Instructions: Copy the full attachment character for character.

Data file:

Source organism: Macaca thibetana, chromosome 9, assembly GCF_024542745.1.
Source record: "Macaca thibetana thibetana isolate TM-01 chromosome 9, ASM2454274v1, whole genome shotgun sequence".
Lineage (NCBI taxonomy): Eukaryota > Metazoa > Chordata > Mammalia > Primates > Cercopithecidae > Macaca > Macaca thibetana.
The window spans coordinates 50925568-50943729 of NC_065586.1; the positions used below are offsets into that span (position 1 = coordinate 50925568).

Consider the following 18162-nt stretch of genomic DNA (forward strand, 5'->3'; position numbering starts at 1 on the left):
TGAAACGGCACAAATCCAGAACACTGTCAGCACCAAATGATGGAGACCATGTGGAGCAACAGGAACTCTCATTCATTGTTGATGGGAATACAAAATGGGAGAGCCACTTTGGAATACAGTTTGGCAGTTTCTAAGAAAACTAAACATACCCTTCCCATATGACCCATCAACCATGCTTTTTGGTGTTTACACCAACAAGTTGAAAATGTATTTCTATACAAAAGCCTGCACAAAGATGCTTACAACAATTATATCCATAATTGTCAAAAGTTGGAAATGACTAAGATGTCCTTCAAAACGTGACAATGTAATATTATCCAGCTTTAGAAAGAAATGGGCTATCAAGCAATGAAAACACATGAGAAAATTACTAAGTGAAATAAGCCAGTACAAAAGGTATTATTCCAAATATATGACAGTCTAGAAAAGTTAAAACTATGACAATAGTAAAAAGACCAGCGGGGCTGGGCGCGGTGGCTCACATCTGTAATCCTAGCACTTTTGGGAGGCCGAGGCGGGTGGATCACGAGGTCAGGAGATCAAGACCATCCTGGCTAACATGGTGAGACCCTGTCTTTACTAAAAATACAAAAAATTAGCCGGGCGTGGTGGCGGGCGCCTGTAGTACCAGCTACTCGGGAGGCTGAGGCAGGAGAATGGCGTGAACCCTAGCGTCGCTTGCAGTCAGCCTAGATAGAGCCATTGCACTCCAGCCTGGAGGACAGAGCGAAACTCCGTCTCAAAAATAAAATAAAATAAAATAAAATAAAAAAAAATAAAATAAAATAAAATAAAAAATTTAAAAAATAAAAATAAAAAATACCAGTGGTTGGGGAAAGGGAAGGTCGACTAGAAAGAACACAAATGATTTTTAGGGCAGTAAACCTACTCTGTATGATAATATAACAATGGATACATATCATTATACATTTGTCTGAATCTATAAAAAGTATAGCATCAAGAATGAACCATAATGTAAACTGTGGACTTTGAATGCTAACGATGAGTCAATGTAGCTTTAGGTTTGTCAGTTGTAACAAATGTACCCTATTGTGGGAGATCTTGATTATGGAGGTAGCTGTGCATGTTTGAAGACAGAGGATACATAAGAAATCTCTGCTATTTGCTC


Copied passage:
Source organism: Macaca thibetana, chromosome 9, assembly GCF_024542745.1.
Source record: "Macaca thibetana thibetana isolate TM-01 chromosome 9, ASM2454274v1, whole genome shotgun sequence".
Lineage (NCBI taxonomy): Eukaryota > Metazoa > Chordata > Mammalia > Primates > Cercopithecidae > Macaca > Macaca thibetana.
The window spans coordinates 50925568-50943729 of NC_065586.1; the positions used below are offsets into that span (position 1 = coordinate 50925568).

Consider the following 18162-nt stretch of genomic DNA (forward strand, 5'->3'; position numbering starts at 1 on the left):
TGAAACGGCACAAATCCAGAACACTGTCAGCACCAAATGATGGAGACCATGTGGAGCAACAGGAACTCTCATTCATTGTTGATGGGAATACAAAATGGGAGAGCCACTTTGGAATACAGTTTGGCAGTTTCTAAGAAAACTAAACATACCCTTCCCATATGACCCATCAACCATGCTTTTTGGTGTTTACACCAACAAGTTGAAAATGTATTTCTATACAAAAGCCTGCACAAAGATGCTTACAACAATTATATCCATAATTGTCAAAAGTTGGAAATGACTAAGATGTCCTTCAAAACGTGACAATGTAATATTATCCAGCTTTAGAAAGAAATGGGCTATCAAGCAATGAAAACACATGAGAAAATTACTAAGTGAAATAAGCCAGTACAAAAGGTATTATTCCAAATATATGACAGTCTAGAAAAGTTAAAACTATGACAATAGTAAAAAGACCAGCGGGGCTGGGCGCGGTGGCTCACATCTGTAATCCTAGCACTTTTGGGAGGCCGAGGCGGGTGGATCACGAGGTCAGGAGATCAAGACCATCCTGGCTAACATGGTGAGACCCTGTCTTTACTAAAAATACAAAAAATTAGCCGGGCGTGGTGGCGGGCGCCTGTAGTACCAGCTACTCGGGAGGCTGAGGCAGGAGAATGGCGTGAACCCTAGCGTCGCTTGCAGTCAGCCTAGATAGAGCCATTGCACTCCAGCCTGGAGGACAGAGCGAAACTCCGTCTCAAAAATAAAATAAAATAAAATAAAATAAAAAAAAATAAAATAAAATAAAATAAAAAATTTAAAAAATAAAAATAAAAAATACCAGTGGTTGGGGAAAGGGAAGGTCGACTAGAAAGAACACAAATGATTTTTAGGGCAGTAAACCTACTCTGTATGATAATATAACAATGGATACATATCATTATACATTTGTCTGAATCTATAAAAAGTATAGCATCAAGAATGAACCATAATGTAAACTGTGGACTTTGAATGCTAACGATGAGTCAATGTAGCTTTAGGTTTGTCAGTTGTAACAAATGTACCCTATTGTGGGAGATCTTGATTATGGAGGTAGCTGTGCATGTTTGAAGACAGAGGATACATAAGAAATCTCTGCTATTTGCTC